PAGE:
tax tips — December 19, 2016

5 Ways to Gear Up for Your Taxes

by Susannah McQuitty

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A woman files taxes on her tablet.]

Well, there it is, folks: The IRS has announced that tax season will officially begin on January 23, 2017. That’s, what, about a month away? It’s that time of the year again, but don’t let it freak you out. The more you prep on the front end and file as soon as you’re ready (which could even be before the January 23 start date – see more below!), the easier the process will be.

Get your records and resources together

Time to assemble your tax season utility belt (we’ve all seen enough superhero movies by now to know how, right?). First, get all your relevant records in one place, whether paper or electronic, whatever records apply to your tax situation. What’s relevant for a small business owner will be different from what’s relevant for a recent college graduate. If you’re not sure where you fall, check out our Tax Guide and use the sections that apply to you.

Speaking of the Tax Guide, that brings us back to your utility belt: The tools you can tap ahead of time for advice and calculations. We’ve got some great calculators to help you figure out your best withholding choices and much more. Oh, and of course, the blog is where it’s at for timely info (shameless self-plug, I know – I’ll own it).

A tablet, phone, and planner  on a coffee shop table.]

Watch your mailboxes – both physical and electronic

Tax season means the W-2s are going to start coming in, and you want to make sure you put yours in a safe place as soon as you receive it. The last thing you want to do is accidentally trash your W-2 and 1099s (for those who are self-employed) with the junk mail.

If you get your W-2 electronically, you don’t have to worry much about accidentally losing it. For those of us who have more emails in our inboxes than there are days in the year, though, it may be a bit more of a challenge to keep track of an electronic W-2.

Why all the attention? One of the most common forms of tax fraud happens when crooks use your Social Security information to file a return and redirect the refund to their account (which is why the IRS took down certain services and recently beefed up site security – check out our post on why e-filing PINs aren’t being used this year). Watching your mailboxes for those important forms is one way to stay vigilant during the filing process.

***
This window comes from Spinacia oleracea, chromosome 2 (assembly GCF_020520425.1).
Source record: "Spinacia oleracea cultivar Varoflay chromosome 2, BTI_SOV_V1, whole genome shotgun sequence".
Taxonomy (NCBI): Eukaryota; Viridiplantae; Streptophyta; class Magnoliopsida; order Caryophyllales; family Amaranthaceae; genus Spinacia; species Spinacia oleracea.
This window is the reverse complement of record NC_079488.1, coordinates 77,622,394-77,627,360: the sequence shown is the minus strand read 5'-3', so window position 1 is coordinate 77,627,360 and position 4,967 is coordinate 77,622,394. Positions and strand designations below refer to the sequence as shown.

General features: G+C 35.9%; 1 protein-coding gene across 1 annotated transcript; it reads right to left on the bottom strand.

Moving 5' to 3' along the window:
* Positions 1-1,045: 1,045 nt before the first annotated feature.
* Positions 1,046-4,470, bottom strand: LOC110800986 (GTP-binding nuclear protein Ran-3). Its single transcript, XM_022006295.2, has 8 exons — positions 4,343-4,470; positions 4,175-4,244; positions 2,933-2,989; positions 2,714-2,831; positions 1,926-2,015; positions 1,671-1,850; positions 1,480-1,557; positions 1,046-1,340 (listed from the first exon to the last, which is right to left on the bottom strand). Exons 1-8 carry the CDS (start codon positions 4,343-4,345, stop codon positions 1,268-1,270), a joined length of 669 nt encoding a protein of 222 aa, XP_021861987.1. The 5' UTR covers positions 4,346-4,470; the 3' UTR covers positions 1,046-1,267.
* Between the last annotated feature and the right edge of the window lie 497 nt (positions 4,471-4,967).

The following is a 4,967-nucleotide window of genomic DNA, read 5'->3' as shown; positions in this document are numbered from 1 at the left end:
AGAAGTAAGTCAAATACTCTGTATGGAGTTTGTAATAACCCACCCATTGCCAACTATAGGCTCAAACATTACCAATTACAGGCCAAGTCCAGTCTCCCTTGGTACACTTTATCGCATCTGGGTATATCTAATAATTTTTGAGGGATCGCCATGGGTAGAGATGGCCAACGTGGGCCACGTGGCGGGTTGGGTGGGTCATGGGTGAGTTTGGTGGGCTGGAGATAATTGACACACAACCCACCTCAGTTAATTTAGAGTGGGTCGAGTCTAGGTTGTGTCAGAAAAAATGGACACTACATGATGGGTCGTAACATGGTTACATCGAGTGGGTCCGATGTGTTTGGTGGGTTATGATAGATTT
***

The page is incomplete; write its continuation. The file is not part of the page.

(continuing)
A man and a woman file their taxes on a computer.]

E-file for peace of mind

The easiest, safest, and fastest way to file your taxes is to send the return electronically – and you can even start before January 23, if you file with 1040.com. We’ll be opening up our filing site sometime around the first week of January. Once you get your W-2 and other tax information together, you can complete your taxes, get ahead of the January 23 traffic, and receive your refund in as little as 10 days once the IRS starts processing. You’re pretty certain to have it within 21 days, if you choose to have your refund sent directly to your bank account. More on that in a minute.

One important note on e-filing if you plan to claim the Earned Income Tax Credit (EITC) or the Additional Child Tax Credit (ACTC): Starting this year, the IRS is required to hold your entire refund — even the portion not associated with the EITC and ACTC — until at least February 15. Even if there aren’t any processing issues with the tax return and you choose direct deposit, it could still be February 27 or later before you receive your refund. This applies to all taxpayers receiving these credits, no matter how you file or who you file with. All of this is to help the IRS keep refunds away from identity thieves and to prevent tax refund fraud – frustrating to have to wait, but hard to argue against the cause.

p> A woman using a tablet while a man types on a computer.]

Direct deposit means fast cash

There’s plenty to say about the safety, ease, and speed of e-filing, but one of the best things about the process is that you can also choose to have your refund delivered straight to your bank account. No waiting on a check, no delayed travel plans, no special trip to the bank – just have your money dropped right where you need it, as soon as it’s cleared to go. All you have to do is choose direct deposit and provide your banking info.

Get done early

Get organized to file taxes infographicSince you’re doing some prep on the front end, you’ll have plenty of time to give your return the TLC it needs while also finishing up as early as possible. While you don’t want to rush through your tax return, you also want to file as soon as you can to protect yourself from identity theft. If you submit your return early, no one else can swoop in and file with your identity – even if they already had your personal information. However, if a crook files before you do, using your Social Security Number, it will take months for you to prove your identity and receive your refund. No joke. It doesn’t happen often, but when it happens, it’s no fun.

Overall, it just makes sense to prepare well, file early, e-file for the speed of the process, and file with 1040.com. Your info will be safe, and you can file in one sitting – so let’s do this!

P.S. Check out our infographic, Tips to Get Organized Before You FIle.

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